This paper aims to build an expressive TTS system for multi-speakers, synthesizing a target speaker's speech with multiple styles and emotions. To this end, we propose a novel contrastive learning-based TTS approach to transfer style and emotion across speakers. Specifically, we construct positive-negative sample pairs at both utterance and category (such as emotion-happy or style-poet or speaker A) levels and leverage contrastive learning to better extract disentangled style, emotion, and speaker representations from speech. Furthermore, we introduce a semi-supervised training strategy to the proposed approach to effectively leverage multi-domain data, including style-labeled data, emotion-labeled data, and unlabeled data. We integrate the learned representations into an improved VITS model, enabling it to synthesize expressive speech with diverse styles and emotions for a target speaker. Experiments on multi-domain data demonstrate the good design of our model.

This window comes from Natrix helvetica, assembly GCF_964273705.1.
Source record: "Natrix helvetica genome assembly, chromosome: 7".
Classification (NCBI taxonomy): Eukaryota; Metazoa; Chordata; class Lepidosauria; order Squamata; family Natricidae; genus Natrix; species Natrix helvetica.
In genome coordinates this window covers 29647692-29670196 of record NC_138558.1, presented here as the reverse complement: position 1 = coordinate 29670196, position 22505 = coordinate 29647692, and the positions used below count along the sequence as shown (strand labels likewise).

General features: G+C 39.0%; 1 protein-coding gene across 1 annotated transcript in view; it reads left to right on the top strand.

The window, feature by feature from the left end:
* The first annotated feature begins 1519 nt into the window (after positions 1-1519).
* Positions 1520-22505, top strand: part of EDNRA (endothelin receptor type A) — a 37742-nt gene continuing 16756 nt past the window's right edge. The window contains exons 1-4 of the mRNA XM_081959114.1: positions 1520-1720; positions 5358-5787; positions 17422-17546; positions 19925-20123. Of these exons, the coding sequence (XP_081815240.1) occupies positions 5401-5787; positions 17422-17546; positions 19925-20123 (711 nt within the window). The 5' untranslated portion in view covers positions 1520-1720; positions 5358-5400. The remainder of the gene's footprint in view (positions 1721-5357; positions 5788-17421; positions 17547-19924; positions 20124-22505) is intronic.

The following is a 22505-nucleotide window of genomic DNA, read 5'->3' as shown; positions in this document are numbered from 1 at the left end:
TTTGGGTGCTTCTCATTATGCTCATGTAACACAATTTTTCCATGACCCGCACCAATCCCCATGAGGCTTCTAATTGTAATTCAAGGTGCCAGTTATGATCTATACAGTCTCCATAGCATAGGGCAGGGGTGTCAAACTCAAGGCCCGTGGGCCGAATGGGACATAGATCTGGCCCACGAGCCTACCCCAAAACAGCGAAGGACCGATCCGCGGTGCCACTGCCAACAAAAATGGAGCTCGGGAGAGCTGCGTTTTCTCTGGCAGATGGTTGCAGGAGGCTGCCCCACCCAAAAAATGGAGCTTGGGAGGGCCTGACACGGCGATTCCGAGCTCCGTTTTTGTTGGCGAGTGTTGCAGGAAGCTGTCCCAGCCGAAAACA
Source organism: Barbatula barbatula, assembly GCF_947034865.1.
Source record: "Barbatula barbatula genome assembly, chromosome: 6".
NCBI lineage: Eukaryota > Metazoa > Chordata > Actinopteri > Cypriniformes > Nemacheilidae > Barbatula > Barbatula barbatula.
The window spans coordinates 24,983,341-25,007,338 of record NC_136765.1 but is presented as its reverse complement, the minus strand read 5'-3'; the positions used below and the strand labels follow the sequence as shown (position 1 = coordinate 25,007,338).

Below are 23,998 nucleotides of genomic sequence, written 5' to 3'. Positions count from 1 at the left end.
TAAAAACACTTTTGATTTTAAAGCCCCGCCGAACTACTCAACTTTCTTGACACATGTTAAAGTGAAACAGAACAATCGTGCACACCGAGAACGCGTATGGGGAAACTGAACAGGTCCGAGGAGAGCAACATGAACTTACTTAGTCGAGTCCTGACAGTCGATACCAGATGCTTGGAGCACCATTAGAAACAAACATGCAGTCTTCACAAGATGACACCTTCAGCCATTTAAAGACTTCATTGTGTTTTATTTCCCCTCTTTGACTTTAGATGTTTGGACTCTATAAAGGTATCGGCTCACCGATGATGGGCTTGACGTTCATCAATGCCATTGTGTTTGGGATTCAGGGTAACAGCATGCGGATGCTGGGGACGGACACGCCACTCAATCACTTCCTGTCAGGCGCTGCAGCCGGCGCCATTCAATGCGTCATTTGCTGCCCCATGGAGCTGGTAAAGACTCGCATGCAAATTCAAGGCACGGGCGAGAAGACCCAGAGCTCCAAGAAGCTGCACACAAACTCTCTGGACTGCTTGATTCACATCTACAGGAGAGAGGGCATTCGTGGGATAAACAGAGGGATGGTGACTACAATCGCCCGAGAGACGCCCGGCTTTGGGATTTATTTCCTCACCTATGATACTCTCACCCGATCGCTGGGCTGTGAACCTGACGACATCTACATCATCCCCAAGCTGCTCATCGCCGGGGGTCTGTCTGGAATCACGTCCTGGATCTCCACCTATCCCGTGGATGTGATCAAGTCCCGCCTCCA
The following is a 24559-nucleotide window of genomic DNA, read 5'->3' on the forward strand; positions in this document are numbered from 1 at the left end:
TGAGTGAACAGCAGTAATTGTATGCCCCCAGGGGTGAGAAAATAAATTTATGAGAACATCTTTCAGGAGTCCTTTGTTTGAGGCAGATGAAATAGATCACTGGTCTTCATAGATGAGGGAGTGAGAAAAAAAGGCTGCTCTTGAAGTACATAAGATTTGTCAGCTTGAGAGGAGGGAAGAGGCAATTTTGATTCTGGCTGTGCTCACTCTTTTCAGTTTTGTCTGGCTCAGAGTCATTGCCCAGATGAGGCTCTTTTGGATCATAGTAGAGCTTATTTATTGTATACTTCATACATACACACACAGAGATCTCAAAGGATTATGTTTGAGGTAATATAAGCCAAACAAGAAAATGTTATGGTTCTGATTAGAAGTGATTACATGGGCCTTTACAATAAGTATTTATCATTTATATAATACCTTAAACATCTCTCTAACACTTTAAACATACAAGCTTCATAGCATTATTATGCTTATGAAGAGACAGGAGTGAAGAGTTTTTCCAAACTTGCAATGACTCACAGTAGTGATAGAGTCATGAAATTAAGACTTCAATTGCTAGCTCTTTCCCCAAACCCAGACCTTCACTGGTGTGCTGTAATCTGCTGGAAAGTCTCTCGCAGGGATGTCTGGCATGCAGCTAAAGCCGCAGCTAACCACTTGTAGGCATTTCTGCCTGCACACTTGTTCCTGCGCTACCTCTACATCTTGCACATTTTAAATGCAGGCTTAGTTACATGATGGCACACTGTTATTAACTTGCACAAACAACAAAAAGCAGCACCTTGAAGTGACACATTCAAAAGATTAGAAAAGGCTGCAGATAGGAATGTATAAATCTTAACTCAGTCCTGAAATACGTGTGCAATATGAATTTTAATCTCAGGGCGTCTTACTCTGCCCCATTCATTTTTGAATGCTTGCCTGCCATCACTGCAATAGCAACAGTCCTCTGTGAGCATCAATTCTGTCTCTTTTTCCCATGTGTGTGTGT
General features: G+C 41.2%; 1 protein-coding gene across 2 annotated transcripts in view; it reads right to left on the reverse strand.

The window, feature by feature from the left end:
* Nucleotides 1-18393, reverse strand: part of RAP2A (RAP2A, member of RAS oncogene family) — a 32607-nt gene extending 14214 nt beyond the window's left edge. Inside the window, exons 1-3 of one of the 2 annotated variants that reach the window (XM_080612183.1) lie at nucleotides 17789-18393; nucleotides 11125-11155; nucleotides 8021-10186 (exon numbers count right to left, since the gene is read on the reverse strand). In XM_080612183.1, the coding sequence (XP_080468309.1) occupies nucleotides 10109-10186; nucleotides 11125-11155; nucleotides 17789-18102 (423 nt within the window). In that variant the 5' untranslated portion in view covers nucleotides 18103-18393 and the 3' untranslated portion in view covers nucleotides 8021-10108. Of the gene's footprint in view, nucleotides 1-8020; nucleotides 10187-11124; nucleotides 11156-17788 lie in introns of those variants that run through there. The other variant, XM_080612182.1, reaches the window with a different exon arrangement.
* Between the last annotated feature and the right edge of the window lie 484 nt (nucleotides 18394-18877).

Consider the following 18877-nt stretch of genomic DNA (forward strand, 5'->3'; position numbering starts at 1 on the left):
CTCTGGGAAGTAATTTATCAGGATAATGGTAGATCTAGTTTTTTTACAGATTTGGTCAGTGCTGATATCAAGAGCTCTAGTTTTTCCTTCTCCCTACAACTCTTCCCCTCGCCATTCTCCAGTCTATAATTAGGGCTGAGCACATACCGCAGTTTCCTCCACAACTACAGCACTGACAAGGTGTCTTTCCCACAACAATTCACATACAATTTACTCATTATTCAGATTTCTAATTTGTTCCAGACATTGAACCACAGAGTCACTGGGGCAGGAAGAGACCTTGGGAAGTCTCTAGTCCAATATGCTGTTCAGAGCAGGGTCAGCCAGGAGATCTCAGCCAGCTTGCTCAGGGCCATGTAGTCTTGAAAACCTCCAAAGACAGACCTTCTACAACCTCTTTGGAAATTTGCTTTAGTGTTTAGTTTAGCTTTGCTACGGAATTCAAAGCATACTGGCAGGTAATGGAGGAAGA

Automatic Speech Recognition (ASR) in conversational settings presents unique challenges, including extracting relevant contextual information from previous conversational turns. Due to irrelevant content, error propagation, and redundancy, existing methods struggle to extract longer and more effective contexts. To address this issue, we introduce a novel Conversational ASR system, extending the Conformer encoder-decoder model with cross-modal conversational representation. Our approach leverages a cross-modal extractor that combines pre-trained speech and text models through a specialized encoder and a modal-level mask input. This enables the extraction of richer historical speech context without explicit error propagation. We also incorporate conditional latent variational modules to learn conversational level attributes such as role preference and topic coherence. By introducing both cross-modal and conversational representations into the decoder, our model retains context over longer sentences without information loss, achieving relative accuracy improvements of 8.8% and 23% on Mandarin conversation datasets HKUST and MagicData-RAMC, respectively, compared to the standard Conformer model.